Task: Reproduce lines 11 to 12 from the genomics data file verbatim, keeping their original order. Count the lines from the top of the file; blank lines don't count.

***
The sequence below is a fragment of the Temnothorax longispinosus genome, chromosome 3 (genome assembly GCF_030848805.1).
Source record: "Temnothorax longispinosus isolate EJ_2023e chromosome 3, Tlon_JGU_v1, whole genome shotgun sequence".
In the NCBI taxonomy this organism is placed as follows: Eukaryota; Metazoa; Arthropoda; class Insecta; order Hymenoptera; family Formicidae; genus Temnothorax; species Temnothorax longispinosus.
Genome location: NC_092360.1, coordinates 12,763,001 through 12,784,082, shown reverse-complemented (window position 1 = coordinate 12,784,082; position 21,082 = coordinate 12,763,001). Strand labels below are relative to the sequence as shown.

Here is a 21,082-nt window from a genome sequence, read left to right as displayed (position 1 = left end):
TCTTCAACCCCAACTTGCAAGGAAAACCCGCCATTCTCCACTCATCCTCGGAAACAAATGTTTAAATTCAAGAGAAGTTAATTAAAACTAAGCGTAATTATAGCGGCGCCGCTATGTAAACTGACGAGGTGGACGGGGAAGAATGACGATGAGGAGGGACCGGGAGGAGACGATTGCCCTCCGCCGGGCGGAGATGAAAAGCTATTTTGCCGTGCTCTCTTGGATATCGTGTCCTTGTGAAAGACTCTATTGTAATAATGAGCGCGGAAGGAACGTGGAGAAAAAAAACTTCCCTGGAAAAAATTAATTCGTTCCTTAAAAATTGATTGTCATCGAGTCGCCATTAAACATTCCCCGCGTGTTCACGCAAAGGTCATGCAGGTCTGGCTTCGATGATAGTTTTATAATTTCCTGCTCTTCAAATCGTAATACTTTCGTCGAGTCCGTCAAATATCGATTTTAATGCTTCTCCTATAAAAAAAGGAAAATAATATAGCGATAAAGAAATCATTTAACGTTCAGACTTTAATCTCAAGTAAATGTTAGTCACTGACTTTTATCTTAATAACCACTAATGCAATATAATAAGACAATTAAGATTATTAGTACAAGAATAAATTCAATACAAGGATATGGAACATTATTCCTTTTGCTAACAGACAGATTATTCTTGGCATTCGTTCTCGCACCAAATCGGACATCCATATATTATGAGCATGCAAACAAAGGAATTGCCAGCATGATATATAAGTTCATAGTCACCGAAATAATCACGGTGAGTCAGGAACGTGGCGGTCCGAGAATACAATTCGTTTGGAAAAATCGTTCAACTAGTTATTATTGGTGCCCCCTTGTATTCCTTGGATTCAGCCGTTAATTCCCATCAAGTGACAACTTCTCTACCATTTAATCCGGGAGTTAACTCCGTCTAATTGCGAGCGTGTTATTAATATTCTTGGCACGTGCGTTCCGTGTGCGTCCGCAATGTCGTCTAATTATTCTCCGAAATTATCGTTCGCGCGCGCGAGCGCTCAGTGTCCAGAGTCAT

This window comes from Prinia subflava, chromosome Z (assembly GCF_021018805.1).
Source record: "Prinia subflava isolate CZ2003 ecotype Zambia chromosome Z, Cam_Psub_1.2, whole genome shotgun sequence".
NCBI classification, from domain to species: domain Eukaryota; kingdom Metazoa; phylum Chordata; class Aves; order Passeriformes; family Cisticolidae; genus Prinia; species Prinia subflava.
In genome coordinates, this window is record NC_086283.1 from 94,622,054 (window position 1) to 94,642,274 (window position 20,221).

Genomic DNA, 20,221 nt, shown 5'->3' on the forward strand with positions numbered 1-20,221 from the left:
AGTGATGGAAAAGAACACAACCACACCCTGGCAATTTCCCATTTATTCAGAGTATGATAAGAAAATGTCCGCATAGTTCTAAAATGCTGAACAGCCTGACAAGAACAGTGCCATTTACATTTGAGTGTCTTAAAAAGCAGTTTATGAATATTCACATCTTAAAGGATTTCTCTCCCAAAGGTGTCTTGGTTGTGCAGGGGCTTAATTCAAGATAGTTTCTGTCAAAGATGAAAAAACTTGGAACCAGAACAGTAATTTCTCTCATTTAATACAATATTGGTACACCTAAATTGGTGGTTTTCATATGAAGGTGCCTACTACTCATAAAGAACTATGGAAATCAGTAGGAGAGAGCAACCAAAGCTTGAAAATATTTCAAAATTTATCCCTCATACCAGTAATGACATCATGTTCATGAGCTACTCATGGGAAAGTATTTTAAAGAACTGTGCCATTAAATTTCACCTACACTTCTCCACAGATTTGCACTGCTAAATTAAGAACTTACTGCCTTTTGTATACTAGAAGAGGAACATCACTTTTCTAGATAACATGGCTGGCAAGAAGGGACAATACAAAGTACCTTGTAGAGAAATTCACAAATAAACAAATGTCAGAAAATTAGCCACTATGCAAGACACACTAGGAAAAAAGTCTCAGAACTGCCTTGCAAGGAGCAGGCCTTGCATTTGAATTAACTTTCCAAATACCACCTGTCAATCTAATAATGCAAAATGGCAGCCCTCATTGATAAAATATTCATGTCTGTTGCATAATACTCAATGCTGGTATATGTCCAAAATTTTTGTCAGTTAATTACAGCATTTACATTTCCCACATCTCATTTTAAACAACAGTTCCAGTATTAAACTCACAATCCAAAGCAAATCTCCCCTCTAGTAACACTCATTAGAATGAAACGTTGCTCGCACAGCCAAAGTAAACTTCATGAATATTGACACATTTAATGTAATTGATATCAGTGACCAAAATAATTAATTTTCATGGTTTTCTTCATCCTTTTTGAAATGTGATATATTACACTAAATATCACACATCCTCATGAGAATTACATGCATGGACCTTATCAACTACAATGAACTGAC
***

Genomic DNA, 20,221 nt, shown 5'->3' on the forward strand with positions numbered 1-20,221 from the left:
AGTGATGGAAAAGAACACAACCACACCCTGGCAATTTCCCATTTATTCAGAGTATGATAAGAAAATGTCCGCATAGTTCTAAAATGCTGAACAGCCTGACAAGAACAGTGCCATTTACATTTGAGTGTCTTAAAAAGCAGTTTATGAATATTCACATCTTAAAGGATTTCTCTCCCAAAGGTGTCTTGGTTGTGCAGGGGCTTAATTCAAGATAGTTTCTGTCAAAGATGAAAAAACTTGGAACCAGAACAGTAATTTCTCTCATTTAATACAATATTGGTACACCTAAATTGGTGGTTTTCATATGAAGGTGCCTACTACTCATAAAGAACTATGGAAATCAGTAGGAGAGAGCAACCAAAGCTTGAAAATATTTCAAAATTTATCCCTCATACCAGTAATGACATCATGTTCATGAGCTACTCATGGGAAAGTATTTTAAAGAACTGTGCCATTAAATTTCACCTACACTTCTCCACAGATTTGCACTGCTAAATTAAGAACTTACTGCCTTTTGTATACTAGAAGAGGAACATCACTTTTCTAGATAACATGGCTGGCAAGAAGGGACAATACAAAGTACCTTGTAGAGAAATTCACAAATAAACAAATGTCAGAAAATTAGCCACTATGCAAGACACACTAGGAAAAAAGTCTCAGAACTGCCTTGCAAGGAGCAGGCCTTGCATTTGAATTAACTTTCCAAATACCACCTGTCAATCTAATAATGCAAAATGGCAGCCCTCATTGATAAAATATTCATGTCTGTTGCATAATACTCAATGCTGGTATATGTCCAAAATTTTTGTCAGTTAATTACAGCATTTACATTTCCCACATCTCATTTTAAACAACAGTTCCAGTATTAAACTCACAATCCAAAGCAAATCTCCCCTCTAGTAACACTCATTAGAATGAAACGTTGCTCGCACAGCCAAAGTAAACTTCATGAATATTGACACATTTAATGTAATTGATATCAGTGACCAAAATAATTAATTTTCATGGTTTTCTTCATCCTTTTTGAAATGTGATATATTACACTAAATATCACACATCCTCATGAGAATTACATGCATGGACCTTATCAACTACAATGAACTGAC